October 29, 2008
Canadian Nonprofits Exploring Social Finance
In a recent article, at Charityvillage.ca, a news archive for Canadian charities, discusses the increasing awareness of, and preference for, social finance strategies as a funding tool by Canadian charities. The need for an interest in such strategies was highlighted in a survey. The survey canvassed over 200 nonprofit professionals in Canada. The survey was published as a report entitled, Strengthening Organizational Capacity. Among the issues brought to light by the survey and report was the lack of awareness on the part of Canadian charities of "social finance."
The article's reporter, Elisa Birnbaum, describes "social finance as 'a sustainable approach to managing money that delivers social, environmental and economic benefits.' More than just a financial bottom line, it promotes double or triple bottom lines. It comprises that 'space on the financial continuum between traditional financial investment with no social returns, and no economic value but high social returns,' she further explains. Products range from insured and uninsured deposits, real estate mortgages and loan guarantees to fixed income securities, stock purchases, and private equity. And the arena covers areas like community investing, social enterprise finance, micro-lending, sustainable business, and philanthropic program-related investments."
In growing uncertain economic times, many nonprofits, Canadian and others, are looking for more creative ways to sustain themselves. The article suggests that UK-based charities, followed by US-based charities are a few steps ahead of Canada in this area. Below is a brief excerpt of the article:
While the approach[, social finance,] is becoming popular in Europe and is beginning to stake its ground in the Unites States, Canada seems to be lagging behind, says van Bentum. The reasons are complex but some of it comes down to legislative efforts on the part of the UK and US governments, efforts lacking in Canada. In the US, for example, the Community Reinvestment Act led to the evolution of a number of organizations that provide easy vehicles for people to invest in social finance. Meanwhile, in the UK, the focus on social finance stems from varied initiatives to create a level playing field for social entrepreneurs in their competition for dollars.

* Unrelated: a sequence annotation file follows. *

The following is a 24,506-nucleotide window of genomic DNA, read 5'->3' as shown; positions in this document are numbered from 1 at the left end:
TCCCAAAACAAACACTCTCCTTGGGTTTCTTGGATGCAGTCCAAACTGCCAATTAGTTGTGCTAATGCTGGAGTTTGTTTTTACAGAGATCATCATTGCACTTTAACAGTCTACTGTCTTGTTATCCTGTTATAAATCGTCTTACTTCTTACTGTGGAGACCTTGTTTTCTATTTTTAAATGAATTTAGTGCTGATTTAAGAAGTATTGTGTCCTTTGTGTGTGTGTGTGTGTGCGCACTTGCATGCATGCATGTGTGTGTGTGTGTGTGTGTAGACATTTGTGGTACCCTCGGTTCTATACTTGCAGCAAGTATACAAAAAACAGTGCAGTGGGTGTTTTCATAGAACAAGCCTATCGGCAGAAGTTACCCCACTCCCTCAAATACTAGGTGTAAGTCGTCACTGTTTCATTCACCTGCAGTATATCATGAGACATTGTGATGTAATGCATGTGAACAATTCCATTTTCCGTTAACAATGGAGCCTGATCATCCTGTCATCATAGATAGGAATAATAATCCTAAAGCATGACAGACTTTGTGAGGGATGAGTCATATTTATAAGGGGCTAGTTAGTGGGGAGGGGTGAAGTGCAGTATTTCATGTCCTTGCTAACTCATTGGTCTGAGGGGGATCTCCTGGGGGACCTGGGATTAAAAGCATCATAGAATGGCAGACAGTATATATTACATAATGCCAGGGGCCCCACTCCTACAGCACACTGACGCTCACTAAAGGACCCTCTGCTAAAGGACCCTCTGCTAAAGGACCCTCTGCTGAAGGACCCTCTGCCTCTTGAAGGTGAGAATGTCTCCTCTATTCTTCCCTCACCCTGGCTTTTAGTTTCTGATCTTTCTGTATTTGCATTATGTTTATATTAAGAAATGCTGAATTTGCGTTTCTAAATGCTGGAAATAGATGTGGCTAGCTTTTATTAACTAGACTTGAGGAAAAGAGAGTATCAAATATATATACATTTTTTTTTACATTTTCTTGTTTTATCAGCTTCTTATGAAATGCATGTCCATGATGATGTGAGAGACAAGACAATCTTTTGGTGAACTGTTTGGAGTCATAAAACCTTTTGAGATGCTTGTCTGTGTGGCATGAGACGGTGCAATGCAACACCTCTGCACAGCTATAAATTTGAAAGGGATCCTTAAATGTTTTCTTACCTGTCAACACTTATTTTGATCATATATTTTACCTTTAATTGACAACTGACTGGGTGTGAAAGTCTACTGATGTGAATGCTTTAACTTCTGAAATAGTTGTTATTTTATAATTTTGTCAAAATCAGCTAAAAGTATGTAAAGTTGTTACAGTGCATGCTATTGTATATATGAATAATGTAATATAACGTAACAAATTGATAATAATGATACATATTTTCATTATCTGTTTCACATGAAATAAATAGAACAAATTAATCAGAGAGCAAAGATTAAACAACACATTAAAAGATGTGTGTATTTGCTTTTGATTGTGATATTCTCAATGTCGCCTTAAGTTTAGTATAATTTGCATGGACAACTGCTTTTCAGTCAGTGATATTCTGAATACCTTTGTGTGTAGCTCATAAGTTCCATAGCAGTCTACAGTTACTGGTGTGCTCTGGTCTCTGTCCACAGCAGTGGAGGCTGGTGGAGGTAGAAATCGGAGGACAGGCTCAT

But Canada hasn’t yet taken such proactive steps. Some blame Canada Revenue Agency (CRA) rules and the fact that tax breaks are limited to entities defined strictly as charitable organizations. van Bentum and others are hopeful tax incentives similar to those enjoyed by the movie industry will soon be implemented. In fact, her survey found that 78% of respondents agreed or strongly agreed that the government will enable social finance through tax incentives or will remain completely marginal if it doesn’t. Others place responsibility for the lag on public policy, legislation or a conventional nonprofit mindset. “We haven’t created an enabling environment for this to happen,” says Draimin.
The undeveloped social entrepreneurial framework doesn’t help. 'The focus on entrepreneurship hasn’t been a really prominent plank in the nonprofit communities’ self-identified value set,' he adds. Though it’s become more prominent recently, social entrepreneurship still barely compares to other places where the mindset has much deeper roots. But with the continued pressures on government and evolving societal needs, this may have to change. 'The nonprofit looking forward will have to realize that the pattern of financing will continue to evolve and that exploring what social finance might mean to them will be important,' Draimin asserts.
See article for full story, please click here - Charityvillage.ca.
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